On December 6th 2020 at 3:00 pm ET Cholong Park of What is Noise will be playing excerpts from my piano piece “77 Canonic Variations on Twinkle Twinkle Little Star”, presented by Resonance Works/Pittsburgh. Tickets here. The physical score has been a labor of love, and it’s officially for sale now.
This canon from 77 Canonic Variations on Twinkle Twinkle Little Star, mvt. 74 squeezes sixty copies of Twinkle Twinkle Little Star into two minutes. By adding two extra rests, the tune can accompany itself pleasingly at any pitch interval (transposition) and time interval (delay). Think of this as the ultimate 1st-species counterpoint exercise.
Above: The illustrious Jihye Chang playing the opening part of the canon. Below: My remix. You can buy the piano score here. Pianists–let me know if you’re interested in performing it.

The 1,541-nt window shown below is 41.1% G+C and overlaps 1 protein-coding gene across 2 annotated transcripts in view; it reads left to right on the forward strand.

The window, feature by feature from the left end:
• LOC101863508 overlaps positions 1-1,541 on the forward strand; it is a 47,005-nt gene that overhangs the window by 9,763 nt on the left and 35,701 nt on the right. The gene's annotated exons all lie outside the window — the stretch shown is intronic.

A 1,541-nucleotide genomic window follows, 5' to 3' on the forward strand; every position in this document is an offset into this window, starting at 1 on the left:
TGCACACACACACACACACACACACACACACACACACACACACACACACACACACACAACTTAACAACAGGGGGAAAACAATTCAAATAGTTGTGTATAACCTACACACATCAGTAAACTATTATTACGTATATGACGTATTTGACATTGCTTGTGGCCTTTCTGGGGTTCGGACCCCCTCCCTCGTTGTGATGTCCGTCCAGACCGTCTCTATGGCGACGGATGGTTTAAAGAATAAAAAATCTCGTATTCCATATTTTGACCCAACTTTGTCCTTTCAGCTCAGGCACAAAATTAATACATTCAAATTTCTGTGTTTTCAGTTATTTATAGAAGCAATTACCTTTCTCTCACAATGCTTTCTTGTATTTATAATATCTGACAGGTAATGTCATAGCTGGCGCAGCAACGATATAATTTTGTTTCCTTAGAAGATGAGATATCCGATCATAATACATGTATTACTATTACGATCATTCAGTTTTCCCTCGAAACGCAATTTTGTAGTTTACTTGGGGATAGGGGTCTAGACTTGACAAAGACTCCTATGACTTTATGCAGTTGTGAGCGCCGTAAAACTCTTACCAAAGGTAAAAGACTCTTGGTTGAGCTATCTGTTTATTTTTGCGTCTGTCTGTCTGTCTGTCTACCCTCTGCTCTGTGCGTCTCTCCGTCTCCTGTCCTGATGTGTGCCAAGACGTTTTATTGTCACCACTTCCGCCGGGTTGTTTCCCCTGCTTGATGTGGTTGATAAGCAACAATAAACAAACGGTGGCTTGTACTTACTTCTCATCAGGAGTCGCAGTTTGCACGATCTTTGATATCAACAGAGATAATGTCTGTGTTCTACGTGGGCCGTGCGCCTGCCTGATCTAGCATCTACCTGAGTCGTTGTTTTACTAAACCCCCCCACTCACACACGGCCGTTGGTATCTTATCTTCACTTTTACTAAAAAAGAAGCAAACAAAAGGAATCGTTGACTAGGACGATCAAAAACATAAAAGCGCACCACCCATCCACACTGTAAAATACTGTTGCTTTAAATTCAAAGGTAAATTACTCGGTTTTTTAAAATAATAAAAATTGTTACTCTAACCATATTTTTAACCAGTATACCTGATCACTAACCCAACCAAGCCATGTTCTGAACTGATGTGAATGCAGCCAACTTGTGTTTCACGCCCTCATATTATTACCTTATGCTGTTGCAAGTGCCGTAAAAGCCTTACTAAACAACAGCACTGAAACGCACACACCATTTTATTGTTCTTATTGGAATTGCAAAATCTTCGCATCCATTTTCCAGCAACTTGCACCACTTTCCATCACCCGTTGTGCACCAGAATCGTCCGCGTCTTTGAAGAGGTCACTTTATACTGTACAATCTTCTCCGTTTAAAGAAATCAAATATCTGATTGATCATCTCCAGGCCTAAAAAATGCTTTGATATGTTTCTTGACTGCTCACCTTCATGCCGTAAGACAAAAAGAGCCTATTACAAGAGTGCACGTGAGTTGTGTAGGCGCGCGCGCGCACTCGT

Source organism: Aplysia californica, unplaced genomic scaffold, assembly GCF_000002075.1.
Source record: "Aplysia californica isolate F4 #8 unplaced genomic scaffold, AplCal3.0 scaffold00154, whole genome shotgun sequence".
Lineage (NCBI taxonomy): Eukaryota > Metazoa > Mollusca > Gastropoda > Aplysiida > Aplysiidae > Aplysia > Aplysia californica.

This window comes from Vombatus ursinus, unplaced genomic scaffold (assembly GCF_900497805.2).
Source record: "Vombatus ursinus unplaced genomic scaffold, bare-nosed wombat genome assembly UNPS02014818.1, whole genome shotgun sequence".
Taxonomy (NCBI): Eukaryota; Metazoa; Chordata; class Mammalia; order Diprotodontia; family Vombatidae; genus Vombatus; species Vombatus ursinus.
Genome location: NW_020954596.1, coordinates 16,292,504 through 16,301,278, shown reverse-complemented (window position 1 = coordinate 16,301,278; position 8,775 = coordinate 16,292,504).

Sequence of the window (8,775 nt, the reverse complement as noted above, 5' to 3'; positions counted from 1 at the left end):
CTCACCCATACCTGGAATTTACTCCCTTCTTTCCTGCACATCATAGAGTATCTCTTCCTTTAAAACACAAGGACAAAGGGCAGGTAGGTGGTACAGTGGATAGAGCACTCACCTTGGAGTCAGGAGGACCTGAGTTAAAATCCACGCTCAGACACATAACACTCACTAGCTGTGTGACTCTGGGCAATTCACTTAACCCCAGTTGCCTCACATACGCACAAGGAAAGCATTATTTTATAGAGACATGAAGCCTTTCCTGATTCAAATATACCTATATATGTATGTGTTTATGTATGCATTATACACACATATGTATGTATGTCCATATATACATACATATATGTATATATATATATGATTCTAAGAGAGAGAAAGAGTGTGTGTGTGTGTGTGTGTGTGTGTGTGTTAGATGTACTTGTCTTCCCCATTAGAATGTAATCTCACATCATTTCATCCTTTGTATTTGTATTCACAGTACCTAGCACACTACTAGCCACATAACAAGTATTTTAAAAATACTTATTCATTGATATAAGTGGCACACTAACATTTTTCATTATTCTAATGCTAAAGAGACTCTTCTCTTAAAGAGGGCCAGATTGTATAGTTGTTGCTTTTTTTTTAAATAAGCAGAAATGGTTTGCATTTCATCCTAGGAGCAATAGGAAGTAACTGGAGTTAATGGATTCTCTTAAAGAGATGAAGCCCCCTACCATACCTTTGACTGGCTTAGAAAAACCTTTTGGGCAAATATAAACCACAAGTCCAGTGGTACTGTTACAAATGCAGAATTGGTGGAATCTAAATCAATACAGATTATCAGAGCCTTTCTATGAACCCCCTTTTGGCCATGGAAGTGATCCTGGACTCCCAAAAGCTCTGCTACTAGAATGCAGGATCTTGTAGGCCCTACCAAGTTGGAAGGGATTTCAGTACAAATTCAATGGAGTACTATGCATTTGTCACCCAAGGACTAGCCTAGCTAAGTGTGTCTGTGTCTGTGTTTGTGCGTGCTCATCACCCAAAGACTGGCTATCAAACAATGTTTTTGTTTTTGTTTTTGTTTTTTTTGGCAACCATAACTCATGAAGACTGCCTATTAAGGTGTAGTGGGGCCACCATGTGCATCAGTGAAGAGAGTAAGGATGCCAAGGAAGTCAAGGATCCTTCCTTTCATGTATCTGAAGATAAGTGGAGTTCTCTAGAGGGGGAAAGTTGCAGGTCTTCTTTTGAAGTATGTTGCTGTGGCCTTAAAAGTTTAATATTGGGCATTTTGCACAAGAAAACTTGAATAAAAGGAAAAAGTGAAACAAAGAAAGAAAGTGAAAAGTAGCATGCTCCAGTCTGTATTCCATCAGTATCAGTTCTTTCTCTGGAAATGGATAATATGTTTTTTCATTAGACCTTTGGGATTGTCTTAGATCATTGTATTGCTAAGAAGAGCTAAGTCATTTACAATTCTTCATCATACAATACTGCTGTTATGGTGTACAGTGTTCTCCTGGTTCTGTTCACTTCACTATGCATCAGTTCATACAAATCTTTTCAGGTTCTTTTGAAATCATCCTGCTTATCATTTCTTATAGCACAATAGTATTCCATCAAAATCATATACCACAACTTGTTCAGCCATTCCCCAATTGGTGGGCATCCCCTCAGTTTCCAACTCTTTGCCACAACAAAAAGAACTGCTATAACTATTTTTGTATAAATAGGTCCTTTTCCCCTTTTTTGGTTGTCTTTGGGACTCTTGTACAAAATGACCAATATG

To cycle through the different combinations, the top part shifts in time, and the bottom part shifts in pitch.
- The top part shifts earlier by one note at each repetition (phase). Accenting the original length of the tune reveals a long tune (the green bloom in the video), making this a tempo canon.
- The bottom part shifts down by a step at each repetition (sequence). It actually descends by more than 4 octaves. In this remix, I’ve used Shepard tones (octave cross fade) to keep it in the same octave.
The tune is built mainly out of stepwise descent, and as Scott Murphy mentions in his blog post on “Annie” time or pitch interval canons, a scale is the simplest tune that can accompany itself at all time and pitch intervals. So it didn’t take a lot of tweaking to get this melody to work as a canon; rather, I spent most of my time trying to make it interesting. The tempo canon was a happy accident that grew out of the phasing, and it provided a large-scale focus for the 26 mini canons.